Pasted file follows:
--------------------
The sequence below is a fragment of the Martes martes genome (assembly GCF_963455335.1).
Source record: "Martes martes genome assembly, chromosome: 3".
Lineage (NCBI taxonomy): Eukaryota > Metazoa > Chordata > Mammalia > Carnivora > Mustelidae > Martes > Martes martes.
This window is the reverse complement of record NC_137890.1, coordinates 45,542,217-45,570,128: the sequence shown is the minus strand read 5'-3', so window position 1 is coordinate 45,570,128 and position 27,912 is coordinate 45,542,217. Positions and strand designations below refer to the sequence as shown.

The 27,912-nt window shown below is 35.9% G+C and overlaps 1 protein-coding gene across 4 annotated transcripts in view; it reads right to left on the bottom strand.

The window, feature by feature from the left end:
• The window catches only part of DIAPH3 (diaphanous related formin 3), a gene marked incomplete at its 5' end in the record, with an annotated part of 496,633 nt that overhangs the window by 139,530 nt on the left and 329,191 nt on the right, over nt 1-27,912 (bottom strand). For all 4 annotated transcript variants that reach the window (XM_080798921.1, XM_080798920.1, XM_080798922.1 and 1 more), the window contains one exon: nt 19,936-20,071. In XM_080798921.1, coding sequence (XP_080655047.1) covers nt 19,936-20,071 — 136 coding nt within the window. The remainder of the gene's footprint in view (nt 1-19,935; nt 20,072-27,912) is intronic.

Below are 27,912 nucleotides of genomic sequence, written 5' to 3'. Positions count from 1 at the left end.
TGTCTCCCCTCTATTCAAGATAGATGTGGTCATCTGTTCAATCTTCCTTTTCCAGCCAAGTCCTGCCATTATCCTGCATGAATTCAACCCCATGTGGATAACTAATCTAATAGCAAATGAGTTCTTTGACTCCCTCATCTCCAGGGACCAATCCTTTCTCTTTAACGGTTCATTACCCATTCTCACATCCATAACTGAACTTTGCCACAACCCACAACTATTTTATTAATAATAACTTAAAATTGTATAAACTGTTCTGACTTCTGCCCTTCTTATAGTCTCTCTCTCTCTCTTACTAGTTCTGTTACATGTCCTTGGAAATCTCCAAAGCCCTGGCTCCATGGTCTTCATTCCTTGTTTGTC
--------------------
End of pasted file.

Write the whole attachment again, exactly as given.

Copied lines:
The sequence below is a fragment of the Martes martes genome (assembly GCF_963455335.1).
Source record: "Martes martes genome assembly, chromosome: 3".
Lineage (NCBI taxonomy): Eukaryota > Metazoa > Chordata > Mammalia > Carnivora > Mustelidae > Martes > Martes martes.
This window is the reverse complement of record NC_137890.1, coordinates 45,542,217-45,570,128: the sequence shown is the minus strand read 5'-3', so window position 1 is coordinate 45,570,128 and position 27,912 is coordinate 45,542,217. Positions and strand designations below refer to the sequence as shown.

The 27,912-nt window shown below is 35.9% G+C and overlaps 1 protein-coding gene across 4 annotated transcripts in view; it reads right to left on the bottom strand.

The window, feature by feature from the left end:
• The window catches only part of DIAPH3 (diaphanous related formin 3), a gene marked incomplete at its 5' end in the record, with an annotated part of 496,633 nt that overhangs the window by 139,530 nt on the left and 329,191 nt on the right, over nt 1-27,912 (bottom strand). For all 4 annotated transcript variants that reach the window (XM_080798921.1, XM_080798920.1, XM_080798922.1 and 1 more), the window contains one exon: nt 19,936-20,071. In XM_080798921.1, coding sequence (XP_080655047.1) covers nt 19,936-20,071 — 136 coding nt within the window. The remainder of the gene's footprint in view (nt 1-19,935; nt 20,072-27,912) is intronic.

Below are 27,912 nucleotides of genomic sequence, written 5' to 3'. Positions count from 1 at the left end.
TGTCTCCCCTCTATTCAAGATAGATGTGGTCATCTGTTCAATCTTCCTTTTCCAGCCAAGTCCTGCCATTATCCTGCATGAATTCAACCCCATGTGGATAACTAATCTAATAGCAAATGAGTTCTTTGACTCCCTCATCTCCAGGGACCAATCCTTTCTCTTTAACGGTTCATTACCCATTCTCACATCCATAACTGAACTTTGCCACAACCCACAACTATTTTATTAATAATAACTTAAAATTGTATAAACTGTTCTGACTTCTGCCCTTCTTATAGTCTCTCTCTCTCTCTTACTAGTTCTGTTACATGTCCTTGGAAATCTCCAAAGCCCTGGCTCCATGGTCTTCATTCCTTGTTTGTC